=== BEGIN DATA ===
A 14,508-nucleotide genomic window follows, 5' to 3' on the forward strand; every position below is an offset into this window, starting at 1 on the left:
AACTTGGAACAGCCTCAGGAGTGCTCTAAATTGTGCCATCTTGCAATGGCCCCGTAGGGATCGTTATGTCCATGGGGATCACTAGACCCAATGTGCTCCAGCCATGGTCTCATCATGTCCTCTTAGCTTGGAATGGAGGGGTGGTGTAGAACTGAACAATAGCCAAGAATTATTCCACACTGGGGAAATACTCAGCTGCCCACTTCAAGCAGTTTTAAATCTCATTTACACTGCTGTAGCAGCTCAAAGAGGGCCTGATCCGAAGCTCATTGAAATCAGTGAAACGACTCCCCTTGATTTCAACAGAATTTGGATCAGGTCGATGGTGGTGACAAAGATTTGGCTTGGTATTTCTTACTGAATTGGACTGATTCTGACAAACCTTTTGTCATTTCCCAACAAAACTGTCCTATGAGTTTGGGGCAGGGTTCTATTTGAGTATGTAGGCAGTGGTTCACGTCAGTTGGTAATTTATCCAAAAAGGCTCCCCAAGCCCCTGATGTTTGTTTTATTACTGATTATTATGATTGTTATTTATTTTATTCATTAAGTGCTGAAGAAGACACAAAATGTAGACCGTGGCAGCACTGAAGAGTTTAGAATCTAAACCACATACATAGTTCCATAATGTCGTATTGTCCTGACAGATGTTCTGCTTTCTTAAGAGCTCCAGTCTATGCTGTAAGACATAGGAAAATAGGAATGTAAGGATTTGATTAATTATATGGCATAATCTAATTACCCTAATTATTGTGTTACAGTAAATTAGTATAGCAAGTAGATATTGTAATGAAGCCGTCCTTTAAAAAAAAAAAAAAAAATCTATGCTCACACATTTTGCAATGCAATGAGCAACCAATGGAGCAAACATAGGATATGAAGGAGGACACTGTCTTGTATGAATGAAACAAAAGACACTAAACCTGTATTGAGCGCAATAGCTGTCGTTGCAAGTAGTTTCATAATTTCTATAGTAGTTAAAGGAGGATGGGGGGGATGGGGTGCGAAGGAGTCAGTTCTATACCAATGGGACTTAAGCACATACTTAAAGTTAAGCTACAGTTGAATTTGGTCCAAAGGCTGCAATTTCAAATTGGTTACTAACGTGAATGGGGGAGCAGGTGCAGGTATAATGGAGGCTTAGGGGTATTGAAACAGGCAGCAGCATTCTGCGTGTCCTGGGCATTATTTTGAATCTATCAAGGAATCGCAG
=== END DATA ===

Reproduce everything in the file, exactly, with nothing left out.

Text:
A 14,508-nucleotide genomic window follows, 5' to 3' on the forward strand; every position below is an offset into this window, starting at 1 on the left:
AACTTGGAACAGCCTCAGGAGTGCTCTAAATTGTGCCATCTTGCAATGGCCCCGTAGGGATCGTTATGTCCATGGGGATCACTAGACCCAATGTGCTCCAGCCATGGTCTCATCATGTCCTCTTAGCTTGGAATGGAGGGGTGGTGTAGAACTGAACAATAGCCAAGAATTATTCCACACTGGGGAAATACTCAGCTGCCCACTTCAAGCAGTTTTAAATCTCATTTACACTGCTGTAGCAGCTCAAAGAGGGCCTGATCCGAAGCTCATTGAAATCAGTGAAACGACTCCCCTTGATTTCAACAGAATTTGGATCAGGTCGATGGTGGTGACAAAGATTTGGCTTGGTATTTCTTACTGAATTGGACTGATTCTGACAAACCTTTTGTCATTTCCCAACAAAACTGTCCTATGAGTTTGGGGCAGGGTTCTATTTGAGTATGTAGGCAGTGGTTCACGTCAGTTGGTAATTTATCCAAAAAGGCTCCCCAAGCCCCTGATGTTTGTTTTATTACTGATTATTATGATTGTTATTTATTTTATTCATTAAGTGCTGAAGAAGACACAAAATGTAGACCGTGGCAGCACTGAAGAGTTTAGAATCTAAACCACATACATAGTTCCATAATGTCGTATTGTCCTGACAGATGTTCTGCTTTCTTAAGAGCTCCAGTCTATGCTGTAAGACATAGGAAAATAGGAATGTAAGGATTTGATTAATTATATGGCATAATCTAATTACCCTAATTATTGTGTTACAGTAAATTAGTATAGCAAGTAGATATTGTAATGAAGCCGTCCTTTAAAAAAAAAAAAAAAAATCTATGCTCACACATTTTGCAATGCAATGAGCAACCAATGGAGCAAACATAGGATATGAAGGAGGACACTGTCTTGTATGAATGAAACAAAAGACACTAAACCTGTATTGAGCGCAATAGCTGTCGTTGCAAGTAGTTTCATAATTTCTATAGTAGTTAAAGGAGGATGGGGGGGATGGGGTGCGAAGGAGTCAGTTCTATACCAATGGGACTTAAGCACATACTTAAAGTTAAGCTACAGTTGAATTTGGTCCAAAGGCTGCAATTTCAAATTGGTTACTAACGTGAATGGGGGAGCAGGTGCAGGTATAATGGAGGCTTAGGGGTATTGAAACAGGCAGCAGCATTCTGCGTGTCCTGGGCATTATTTTGAATCTATCAAGGAATCGCAG